How others will see it. The audience for this movie is limited to those who enjoy Janus films. Janus was a long-time distributor of artsy foreign films in the United States. With their logo bookending their distributions, they became associated with the prestige films of Europe and Japan prior to the complete breakdown of the Hollywood production code.
So, if you've never heard of Janus, you'll likely glance at this subtitled black and white Swedish movie and promptly change the channel. The intellectual film audience, though, will cherish Wild Strawberries as the mature alternative to the more formulaic efforts of Hollywood. It's nostalgic and sometimes bittersweet, but it ends on a better note than could be expected. There's no Death dancing off with the Knight and other Black Plague victims, as in The Seventh Seal. The Knight (Max von Sydow) has a bit part here as a gas station owner.
How I felt about it. Bergman isn't that unconventional a filmmaker. For example, there's no shortage of attractive young women. There are comic moments, such as the simpleton deaf uncle with a phonograph amplifier as a hearing aid, two pre-teenage twins who delight in tattling and still seem joined as the waist, Sara II's squabbling beatnik boyfriends, etc. And, as in any Hollywood movie, there are unnecessary dramatic moments, such as a car crash, and a dream about the fear of death featuring clocks with no hands.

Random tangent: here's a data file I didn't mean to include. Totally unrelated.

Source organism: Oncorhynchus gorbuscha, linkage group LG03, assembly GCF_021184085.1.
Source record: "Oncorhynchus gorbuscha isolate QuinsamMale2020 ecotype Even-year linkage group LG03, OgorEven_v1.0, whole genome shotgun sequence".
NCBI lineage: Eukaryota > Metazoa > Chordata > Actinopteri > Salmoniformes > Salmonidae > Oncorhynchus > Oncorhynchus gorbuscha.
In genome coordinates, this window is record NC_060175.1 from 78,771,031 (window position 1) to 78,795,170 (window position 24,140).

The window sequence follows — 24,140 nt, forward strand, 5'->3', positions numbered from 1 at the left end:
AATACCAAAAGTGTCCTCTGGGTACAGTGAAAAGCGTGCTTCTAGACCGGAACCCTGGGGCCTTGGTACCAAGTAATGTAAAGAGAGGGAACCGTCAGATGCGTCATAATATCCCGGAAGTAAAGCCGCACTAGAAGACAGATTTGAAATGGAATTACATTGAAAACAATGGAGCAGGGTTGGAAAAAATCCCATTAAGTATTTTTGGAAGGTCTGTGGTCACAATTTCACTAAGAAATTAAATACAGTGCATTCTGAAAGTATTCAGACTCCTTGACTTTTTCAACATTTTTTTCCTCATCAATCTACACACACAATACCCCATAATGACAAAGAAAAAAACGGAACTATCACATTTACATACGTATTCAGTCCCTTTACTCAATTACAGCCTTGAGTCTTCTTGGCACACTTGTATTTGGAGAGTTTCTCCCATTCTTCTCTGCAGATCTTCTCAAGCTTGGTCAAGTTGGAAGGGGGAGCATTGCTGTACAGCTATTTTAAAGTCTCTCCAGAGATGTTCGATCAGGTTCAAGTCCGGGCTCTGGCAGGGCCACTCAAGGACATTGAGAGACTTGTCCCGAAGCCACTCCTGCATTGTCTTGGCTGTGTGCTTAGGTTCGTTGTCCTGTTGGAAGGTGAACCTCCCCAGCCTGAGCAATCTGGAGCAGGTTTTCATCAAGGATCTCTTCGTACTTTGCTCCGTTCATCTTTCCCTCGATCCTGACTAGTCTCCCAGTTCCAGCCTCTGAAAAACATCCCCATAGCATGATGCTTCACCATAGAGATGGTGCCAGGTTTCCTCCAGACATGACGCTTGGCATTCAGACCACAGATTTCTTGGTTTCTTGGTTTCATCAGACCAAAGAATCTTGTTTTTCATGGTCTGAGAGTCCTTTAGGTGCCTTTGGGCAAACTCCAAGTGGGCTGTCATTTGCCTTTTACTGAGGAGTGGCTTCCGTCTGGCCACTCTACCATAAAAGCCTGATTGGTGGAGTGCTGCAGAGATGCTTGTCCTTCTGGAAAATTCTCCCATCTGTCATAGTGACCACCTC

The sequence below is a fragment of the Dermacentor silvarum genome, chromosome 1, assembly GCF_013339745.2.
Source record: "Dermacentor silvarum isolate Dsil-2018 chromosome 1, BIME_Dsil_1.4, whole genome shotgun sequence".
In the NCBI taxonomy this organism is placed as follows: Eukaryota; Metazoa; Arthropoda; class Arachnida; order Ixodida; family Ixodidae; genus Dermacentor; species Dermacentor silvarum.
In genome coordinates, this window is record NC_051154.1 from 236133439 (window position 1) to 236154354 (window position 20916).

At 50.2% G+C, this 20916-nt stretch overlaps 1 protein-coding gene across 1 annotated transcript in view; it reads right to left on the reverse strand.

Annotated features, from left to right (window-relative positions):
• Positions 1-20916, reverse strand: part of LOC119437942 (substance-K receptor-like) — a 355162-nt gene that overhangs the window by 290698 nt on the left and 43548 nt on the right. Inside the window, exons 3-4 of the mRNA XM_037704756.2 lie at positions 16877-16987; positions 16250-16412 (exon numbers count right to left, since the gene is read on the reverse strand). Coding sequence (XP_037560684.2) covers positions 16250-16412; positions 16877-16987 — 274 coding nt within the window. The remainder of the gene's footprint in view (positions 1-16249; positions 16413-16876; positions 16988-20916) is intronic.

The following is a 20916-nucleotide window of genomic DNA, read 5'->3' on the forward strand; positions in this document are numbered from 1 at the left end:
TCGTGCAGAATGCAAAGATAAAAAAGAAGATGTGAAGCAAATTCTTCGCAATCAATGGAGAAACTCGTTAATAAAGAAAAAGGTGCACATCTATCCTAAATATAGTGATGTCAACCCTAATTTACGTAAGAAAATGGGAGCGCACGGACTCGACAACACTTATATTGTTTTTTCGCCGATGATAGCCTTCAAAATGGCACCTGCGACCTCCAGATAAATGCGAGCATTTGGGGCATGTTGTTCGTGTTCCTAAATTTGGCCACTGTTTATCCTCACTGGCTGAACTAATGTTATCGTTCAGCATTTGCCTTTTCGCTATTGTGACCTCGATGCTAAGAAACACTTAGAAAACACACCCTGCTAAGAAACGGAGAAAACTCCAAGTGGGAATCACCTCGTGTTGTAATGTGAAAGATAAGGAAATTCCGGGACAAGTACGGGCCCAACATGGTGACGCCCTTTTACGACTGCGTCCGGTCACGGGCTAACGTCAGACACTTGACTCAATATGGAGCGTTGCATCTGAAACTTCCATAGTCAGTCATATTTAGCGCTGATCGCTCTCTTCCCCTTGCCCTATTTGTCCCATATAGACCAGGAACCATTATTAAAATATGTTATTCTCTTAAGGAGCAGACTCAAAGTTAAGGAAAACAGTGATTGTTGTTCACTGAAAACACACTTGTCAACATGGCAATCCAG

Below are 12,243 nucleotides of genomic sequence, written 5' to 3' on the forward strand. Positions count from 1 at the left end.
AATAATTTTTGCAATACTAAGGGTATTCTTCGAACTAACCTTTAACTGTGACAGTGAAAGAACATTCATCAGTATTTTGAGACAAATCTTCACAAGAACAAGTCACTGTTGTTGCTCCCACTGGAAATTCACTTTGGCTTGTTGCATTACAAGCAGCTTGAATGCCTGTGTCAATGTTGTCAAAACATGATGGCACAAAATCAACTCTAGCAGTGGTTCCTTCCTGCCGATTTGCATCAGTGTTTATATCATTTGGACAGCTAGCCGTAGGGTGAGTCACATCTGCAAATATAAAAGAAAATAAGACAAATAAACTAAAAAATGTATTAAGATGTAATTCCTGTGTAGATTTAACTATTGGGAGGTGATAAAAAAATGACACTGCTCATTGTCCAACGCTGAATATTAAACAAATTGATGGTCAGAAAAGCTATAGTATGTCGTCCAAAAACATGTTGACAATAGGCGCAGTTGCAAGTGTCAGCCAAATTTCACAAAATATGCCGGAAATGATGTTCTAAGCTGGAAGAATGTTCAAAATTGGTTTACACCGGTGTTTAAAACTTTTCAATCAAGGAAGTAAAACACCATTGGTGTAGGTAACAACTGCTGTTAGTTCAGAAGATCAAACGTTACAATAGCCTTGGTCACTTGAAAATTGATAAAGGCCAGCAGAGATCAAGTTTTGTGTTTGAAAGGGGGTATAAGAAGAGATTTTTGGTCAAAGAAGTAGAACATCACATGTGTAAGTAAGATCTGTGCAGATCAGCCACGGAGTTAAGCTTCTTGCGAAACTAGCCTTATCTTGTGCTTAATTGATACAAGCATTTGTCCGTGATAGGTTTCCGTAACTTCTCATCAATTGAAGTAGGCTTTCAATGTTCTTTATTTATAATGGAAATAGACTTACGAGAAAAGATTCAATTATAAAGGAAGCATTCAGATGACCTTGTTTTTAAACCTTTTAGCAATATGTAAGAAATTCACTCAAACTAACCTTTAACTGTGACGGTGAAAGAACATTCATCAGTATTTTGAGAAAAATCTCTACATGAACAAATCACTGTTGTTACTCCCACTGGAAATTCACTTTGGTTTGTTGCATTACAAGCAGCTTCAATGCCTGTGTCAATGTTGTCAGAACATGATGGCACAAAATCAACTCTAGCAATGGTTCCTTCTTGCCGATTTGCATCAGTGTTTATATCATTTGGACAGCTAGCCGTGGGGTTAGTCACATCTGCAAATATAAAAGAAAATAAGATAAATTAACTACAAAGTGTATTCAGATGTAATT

But it is un-Hollywood-like to have a 78-year-old as the leading man. And God bless him, he never makes the slightest pass at the vastly younger girls. Fortunately for marketing purposes, the number two character in the film is Ingrid Thulin, a striking beauty. So, a character exists for young audiences to focus upon.
It is odd that Isak's memories rarely concern his late wife, Karen, presumably because their marriage was unhappy. It is much more pleasing to remember Sara I, an innocent who cries because she loves two men. The mild-mannered don't win the fair prize, unless they are a target, and Isak knows this as well as anyone.
What is the purpose of bringing briefly into the story the unpleasant middle-aged couple, Gunnel Brostrom and Gunnar Sjoberg? Their discordant bantering and insults is disliked by all, to the point where Marianne throws them out of "her" car. Do they represent Bergman's idea of a lousy marriage, the couple that stays together despite mutual contempt and exasperation? The obnoxious Alman is a character completely out of place in Sweden, where people are expected to show empathy for others.